The bigger problem comes from them giving her more to do and how those changes hurt the plot. First there is the love triangle. It goes without saying that without any women Tolkien a devout Catholic didn’t have any love triangles in the Hobbit. In the Film a terribly uninteresting one develops between Kili who is possibly my least favorite Dwarf and Tauriel and their mutual attraction and poor Legolas who just won’t leave. It adds nothing to the story but it does kind of take away from the friendship between Gimli and Legolas. Their friendship was meant to be unprecedented and possibly represent the barrier between the races breaking down. Having Tauriel and Kili being flirty and making double entendres is not exactly the same but it certainly diminishes the uniqueness of Ghimli and Legolass’s relationship.
And then every time the writers want her to have something to do they just have a band of Orcs show up. Thorin and company escaping in the barrels was a funny but effective little episode in the book and they get away with relative ease but in this the bloody Orcs show up block the gate and Tauriel shows up to save the day slaying a ton of Orcs. Though don’t get me wrong Legolas tags along and kills up a storm but I have a feeling that if it were not for Tauriel his role would have ended in the Woodland Elves court. What’s worse is Kili is injured to advance their love triangle in fact he takes the arrow equivalent of a Morgul (another odd call back) blade right above the knee. As a direct result what is probably my least or maybe second least favorite change occurs because of this. Kili is so wounded that Thorin leaves him behind at Bards house in Lake-town and Oin, Fili, and Bofur stay as well. Separating the group is unforgivable I know many people claim the Dwarves don’t have enough personality and that many people have a hard time keeping track of them but this is an incredibly stupid change. The reason behind it is a scene where Tauriel shows up has to fight off another Orc attack and heals Kilis wound with Kingsfoil. And even that is terrible. She shows up and heals Kili fairly effectively in the Lord of The Rings Aragorn could only slow the poison in Frodos wound and Kingsfoil is more effective is more effective in the hands of royalty and in the books Glorfindel a high-born Elf lord could not heal it and had to hand Frodo over to Elrond to take care of him. But Tauriel a self-referred common Elf can? This is compounded by the fact that the healing powers of the Elves are said to diminish with every life they take whether in defense or not. And as this film has established Tauriel can’t seem to go anywhere without killing a dozen or so creatures.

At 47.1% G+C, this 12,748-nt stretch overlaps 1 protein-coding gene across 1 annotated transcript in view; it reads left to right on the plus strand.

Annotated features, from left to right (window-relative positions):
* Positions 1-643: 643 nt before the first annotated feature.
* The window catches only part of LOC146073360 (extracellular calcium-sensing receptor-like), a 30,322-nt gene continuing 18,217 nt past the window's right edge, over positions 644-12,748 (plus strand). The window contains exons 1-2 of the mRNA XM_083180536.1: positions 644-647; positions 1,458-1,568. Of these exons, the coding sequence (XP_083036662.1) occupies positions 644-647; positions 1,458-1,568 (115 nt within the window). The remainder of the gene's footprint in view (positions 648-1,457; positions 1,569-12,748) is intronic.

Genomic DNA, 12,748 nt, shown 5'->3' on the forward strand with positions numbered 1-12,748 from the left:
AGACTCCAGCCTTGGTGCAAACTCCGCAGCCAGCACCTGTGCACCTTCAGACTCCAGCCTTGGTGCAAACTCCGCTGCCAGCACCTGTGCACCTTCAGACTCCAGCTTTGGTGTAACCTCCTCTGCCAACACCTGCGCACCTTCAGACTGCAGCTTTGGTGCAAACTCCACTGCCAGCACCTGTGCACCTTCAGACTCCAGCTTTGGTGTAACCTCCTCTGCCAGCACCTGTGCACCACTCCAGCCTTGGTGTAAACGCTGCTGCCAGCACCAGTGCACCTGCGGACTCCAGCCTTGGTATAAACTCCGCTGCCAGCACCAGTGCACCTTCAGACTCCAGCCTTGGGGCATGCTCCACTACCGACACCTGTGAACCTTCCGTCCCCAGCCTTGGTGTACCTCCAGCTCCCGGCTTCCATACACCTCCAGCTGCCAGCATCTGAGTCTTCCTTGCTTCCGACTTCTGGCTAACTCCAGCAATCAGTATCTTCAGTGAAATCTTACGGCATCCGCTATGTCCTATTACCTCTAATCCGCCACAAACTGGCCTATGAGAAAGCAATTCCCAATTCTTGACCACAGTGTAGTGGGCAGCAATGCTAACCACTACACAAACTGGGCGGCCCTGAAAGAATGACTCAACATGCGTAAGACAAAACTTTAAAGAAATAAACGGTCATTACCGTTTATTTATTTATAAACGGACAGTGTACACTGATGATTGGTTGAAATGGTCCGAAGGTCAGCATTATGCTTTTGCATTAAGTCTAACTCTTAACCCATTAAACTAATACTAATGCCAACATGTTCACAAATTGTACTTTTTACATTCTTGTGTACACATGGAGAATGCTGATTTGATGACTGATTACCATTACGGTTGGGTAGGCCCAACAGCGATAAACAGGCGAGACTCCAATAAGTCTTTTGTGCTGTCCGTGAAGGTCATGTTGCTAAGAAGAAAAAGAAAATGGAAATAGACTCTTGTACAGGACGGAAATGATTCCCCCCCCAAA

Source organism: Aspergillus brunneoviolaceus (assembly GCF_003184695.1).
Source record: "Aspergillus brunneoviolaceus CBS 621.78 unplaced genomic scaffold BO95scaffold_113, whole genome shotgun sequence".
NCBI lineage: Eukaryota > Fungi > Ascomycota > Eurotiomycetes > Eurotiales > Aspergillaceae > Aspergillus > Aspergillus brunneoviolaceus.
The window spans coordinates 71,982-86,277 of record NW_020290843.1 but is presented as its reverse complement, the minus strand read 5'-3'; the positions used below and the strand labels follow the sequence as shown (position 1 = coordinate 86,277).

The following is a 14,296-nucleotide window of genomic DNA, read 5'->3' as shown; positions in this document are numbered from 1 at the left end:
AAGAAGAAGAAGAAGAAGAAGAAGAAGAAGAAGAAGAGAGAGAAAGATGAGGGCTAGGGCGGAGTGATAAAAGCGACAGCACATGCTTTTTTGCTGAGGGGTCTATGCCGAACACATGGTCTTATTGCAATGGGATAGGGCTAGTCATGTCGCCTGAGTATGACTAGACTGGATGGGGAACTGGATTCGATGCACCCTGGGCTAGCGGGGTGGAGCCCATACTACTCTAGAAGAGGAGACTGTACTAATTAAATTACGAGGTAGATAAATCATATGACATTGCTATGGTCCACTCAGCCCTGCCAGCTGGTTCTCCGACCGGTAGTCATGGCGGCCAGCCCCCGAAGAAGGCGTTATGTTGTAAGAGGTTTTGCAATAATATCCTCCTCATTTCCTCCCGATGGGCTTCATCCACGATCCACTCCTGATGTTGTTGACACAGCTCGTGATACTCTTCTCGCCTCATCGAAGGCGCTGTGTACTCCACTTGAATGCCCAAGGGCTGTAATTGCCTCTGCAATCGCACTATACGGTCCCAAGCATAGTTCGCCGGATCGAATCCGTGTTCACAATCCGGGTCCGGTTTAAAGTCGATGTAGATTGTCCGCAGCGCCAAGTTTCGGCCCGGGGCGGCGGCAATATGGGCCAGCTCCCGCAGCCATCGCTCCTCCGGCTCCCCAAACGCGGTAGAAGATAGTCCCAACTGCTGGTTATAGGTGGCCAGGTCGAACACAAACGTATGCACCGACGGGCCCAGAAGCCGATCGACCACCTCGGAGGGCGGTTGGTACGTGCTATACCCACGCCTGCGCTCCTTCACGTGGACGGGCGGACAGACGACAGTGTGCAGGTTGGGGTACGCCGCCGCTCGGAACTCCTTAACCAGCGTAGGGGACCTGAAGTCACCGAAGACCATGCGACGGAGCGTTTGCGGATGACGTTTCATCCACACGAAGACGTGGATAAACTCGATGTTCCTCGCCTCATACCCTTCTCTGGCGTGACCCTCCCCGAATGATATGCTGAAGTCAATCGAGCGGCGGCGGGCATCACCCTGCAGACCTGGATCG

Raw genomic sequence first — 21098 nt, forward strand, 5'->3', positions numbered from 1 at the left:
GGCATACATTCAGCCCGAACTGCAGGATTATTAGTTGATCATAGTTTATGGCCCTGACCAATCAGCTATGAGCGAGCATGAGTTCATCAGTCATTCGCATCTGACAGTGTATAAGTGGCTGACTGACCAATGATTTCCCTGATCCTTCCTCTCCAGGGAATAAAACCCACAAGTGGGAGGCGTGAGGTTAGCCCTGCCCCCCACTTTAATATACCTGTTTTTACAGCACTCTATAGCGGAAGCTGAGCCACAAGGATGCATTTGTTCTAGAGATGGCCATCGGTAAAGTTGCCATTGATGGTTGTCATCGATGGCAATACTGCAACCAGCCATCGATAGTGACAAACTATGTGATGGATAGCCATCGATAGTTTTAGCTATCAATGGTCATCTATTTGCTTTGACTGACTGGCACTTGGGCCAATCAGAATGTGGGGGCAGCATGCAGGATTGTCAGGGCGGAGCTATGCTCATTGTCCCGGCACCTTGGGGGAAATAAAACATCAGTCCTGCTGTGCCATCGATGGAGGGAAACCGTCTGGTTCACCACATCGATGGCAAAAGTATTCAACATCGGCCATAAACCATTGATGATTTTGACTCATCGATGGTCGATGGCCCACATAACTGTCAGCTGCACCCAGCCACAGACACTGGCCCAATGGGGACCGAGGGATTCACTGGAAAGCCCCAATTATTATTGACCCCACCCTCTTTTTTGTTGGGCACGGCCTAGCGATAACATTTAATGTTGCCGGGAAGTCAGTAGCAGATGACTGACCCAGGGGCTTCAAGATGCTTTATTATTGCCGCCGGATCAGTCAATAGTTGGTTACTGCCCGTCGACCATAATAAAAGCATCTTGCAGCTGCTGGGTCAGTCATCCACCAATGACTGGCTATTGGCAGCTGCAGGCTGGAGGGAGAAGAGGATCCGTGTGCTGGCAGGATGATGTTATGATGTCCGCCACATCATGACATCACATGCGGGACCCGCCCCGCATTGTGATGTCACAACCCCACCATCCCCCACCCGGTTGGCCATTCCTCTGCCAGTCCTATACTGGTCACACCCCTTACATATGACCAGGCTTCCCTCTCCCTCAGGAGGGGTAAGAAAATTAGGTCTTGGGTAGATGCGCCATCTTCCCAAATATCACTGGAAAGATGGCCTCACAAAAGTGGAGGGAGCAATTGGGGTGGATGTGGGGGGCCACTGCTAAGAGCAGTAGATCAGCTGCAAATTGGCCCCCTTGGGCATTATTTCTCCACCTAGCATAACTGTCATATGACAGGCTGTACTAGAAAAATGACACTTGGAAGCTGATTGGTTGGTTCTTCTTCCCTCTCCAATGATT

Now if we are to look at her just as a character what do we get? She has a beautiful kind of flawless no hair out of place sort of look…but she is an Elf so that’s not really a problem. I do take serious Issue with her having red hair as according to Tolkien only five Elves have ever had red hair and they were all from Nerdanel’s family. Herself (though this is debated) her father and three sons. But by this point I knew Jackson’s crew was not really following the hair color rules. Back to the point at hand she is intelligent, well allegedly. She makes some questionable choices but is presented as intelligent and speaks multiple languages knows herbology, magic, and at six hundred or so should know some history. She is a powerful independent woman… yeah well she is incredibly deadly, pretty much untouchable. In fact her intro was done pretty much done in such a way as to show that she could one up Legolas. She is independent she disobeys the orders of her king and advising of her friends assuming she considers Legolas more a friend and less